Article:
The Burning of Washington:|
"The avowed object of the Enemy is, the destruction of the City and Navy Yard, at Washington, the City and Navy yard at Norfolk, and the City of Baltimore..."
-- Commodore Joshua Barney discussing the importance of establishing a sufficient defense for the Chesapeake Bay region
After the Battle of Blandensburg, the British marched into Washington DC, and there they dined on Madison's "victory" dinner. Afterwards, they burned the White House (then known as the Executive Mansion), Treasury Building, Capitol, Library of Congress, and the Washington Navy Yard. Severe weather, fear of an American counter attack, and an accidental explosion, at what is now Fort McNair, convinced the British to withdraw from the city.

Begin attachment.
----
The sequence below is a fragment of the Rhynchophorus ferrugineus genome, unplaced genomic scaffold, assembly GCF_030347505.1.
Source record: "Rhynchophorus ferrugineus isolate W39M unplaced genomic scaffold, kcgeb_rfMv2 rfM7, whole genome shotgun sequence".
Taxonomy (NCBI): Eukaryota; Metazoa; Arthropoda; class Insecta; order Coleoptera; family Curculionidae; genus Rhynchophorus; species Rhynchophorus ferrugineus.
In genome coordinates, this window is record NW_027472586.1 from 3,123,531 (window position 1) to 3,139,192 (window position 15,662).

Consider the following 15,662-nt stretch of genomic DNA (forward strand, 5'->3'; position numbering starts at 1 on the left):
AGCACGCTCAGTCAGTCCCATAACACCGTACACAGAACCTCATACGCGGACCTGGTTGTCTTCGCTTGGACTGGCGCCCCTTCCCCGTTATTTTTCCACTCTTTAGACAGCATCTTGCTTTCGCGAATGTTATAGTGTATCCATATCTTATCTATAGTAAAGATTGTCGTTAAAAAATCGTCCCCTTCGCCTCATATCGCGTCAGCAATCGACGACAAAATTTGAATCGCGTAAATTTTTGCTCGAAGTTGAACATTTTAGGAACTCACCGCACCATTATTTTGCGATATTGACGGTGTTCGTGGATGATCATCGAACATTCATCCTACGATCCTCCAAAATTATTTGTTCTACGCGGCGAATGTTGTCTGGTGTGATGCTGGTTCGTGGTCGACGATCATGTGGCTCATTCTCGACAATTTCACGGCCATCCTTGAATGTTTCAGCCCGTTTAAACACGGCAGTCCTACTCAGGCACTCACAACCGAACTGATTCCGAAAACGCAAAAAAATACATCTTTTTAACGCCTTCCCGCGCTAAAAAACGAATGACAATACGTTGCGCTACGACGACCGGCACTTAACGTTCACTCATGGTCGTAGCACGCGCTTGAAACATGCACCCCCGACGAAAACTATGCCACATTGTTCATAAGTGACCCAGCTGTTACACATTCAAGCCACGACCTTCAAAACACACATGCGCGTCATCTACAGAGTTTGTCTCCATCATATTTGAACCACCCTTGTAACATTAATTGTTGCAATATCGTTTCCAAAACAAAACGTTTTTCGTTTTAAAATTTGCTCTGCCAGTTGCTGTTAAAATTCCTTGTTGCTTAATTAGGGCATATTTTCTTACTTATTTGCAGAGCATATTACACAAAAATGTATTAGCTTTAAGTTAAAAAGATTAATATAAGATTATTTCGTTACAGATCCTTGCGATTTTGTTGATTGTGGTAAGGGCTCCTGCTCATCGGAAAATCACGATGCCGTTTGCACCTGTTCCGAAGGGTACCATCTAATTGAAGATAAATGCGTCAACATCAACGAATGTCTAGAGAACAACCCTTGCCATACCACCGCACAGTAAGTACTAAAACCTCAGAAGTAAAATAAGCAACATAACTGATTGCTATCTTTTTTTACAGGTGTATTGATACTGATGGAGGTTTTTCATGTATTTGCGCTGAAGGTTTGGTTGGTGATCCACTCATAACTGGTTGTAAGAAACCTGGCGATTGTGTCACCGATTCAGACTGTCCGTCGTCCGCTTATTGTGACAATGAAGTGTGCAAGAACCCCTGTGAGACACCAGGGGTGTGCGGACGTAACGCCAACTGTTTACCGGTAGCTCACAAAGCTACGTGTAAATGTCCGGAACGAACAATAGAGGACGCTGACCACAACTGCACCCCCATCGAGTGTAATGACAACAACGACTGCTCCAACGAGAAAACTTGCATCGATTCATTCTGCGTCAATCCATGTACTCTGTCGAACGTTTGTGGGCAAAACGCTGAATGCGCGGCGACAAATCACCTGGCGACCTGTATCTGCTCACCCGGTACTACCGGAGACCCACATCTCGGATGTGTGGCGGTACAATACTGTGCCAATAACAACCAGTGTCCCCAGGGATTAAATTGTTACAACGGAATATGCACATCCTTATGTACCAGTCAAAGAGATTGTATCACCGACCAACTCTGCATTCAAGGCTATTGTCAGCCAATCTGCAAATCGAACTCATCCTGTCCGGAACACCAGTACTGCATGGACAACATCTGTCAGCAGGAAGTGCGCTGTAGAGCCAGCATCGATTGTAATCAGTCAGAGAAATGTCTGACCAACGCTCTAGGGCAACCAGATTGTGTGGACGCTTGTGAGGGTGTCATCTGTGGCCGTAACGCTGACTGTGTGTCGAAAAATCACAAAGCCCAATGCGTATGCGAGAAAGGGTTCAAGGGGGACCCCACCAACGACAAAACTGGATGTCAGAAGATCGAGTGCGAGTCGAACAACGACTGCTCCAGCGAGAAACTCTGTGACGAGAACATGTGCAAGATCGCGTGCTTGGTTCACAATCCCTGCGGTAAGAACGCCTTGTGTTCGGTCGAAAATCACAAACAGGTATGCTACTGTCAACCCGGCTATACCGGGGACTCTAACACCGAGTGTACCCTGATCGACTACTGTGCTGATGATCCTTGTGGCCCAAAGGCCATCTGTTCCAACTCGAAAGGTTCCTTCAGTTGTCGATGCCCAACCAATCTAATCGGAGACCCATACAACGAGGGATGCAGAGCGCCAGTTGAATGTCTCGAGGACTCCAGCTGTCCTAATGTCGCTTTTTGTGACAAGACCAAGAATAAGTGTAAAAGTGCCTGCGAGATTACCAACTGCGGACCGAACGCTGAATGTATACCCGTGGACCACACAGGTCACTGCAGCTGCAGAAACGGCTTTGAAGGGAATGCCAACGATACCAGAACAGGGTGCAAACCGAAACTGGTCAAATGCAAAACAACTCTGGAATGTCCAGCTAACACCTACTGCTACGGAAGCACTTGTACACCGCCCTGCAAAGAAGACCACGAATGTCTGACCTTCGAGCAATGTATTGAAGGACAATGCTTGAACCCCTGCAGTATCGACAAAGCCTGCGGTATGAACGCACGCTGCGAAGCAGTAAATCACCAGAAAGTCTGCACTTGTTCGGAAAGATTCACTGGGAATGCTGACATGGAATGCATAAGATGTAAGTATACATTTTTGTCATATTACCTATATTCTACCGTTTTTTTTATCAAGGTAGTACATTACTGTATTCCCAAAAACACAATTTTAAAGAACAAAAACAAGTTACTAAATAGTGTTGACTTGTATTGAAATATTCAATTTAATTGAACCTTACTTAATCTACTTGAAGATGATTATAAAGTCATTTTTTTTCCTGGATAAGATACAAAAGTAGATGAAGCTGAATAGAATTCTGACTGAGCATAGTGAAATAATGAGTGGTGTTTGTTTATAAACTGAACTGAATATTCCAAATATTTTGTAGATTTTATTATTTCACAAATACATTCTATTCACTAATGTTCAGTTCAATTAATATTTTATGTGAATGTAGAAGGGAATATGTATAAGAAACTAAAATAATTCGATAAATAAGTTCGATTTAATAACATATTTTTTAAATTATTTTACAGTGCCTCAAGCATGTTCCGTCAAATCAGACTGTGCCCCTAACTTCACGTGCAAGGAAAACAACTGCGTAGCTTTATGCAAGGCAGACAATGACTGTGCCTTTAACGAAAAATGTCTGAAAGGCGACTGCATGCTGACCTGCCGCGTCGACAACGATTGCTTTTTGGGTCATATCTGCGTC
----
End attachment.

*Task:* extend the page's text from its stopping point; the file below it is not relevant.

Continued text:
On 24-25 August 1814, the British occupied Washington, burning the Executive Mansion, the Washington Navy Yard, and other public buildings.
After Bladensburg, some United States Soldiers and Marines retreated to Sewall-Belmont House and its grounds. When they saw the British troops stop nearby to obtain water, they opened fire, killing General Robert Ross's horse. Ross ordered his soldiers to burn the house in retaliation.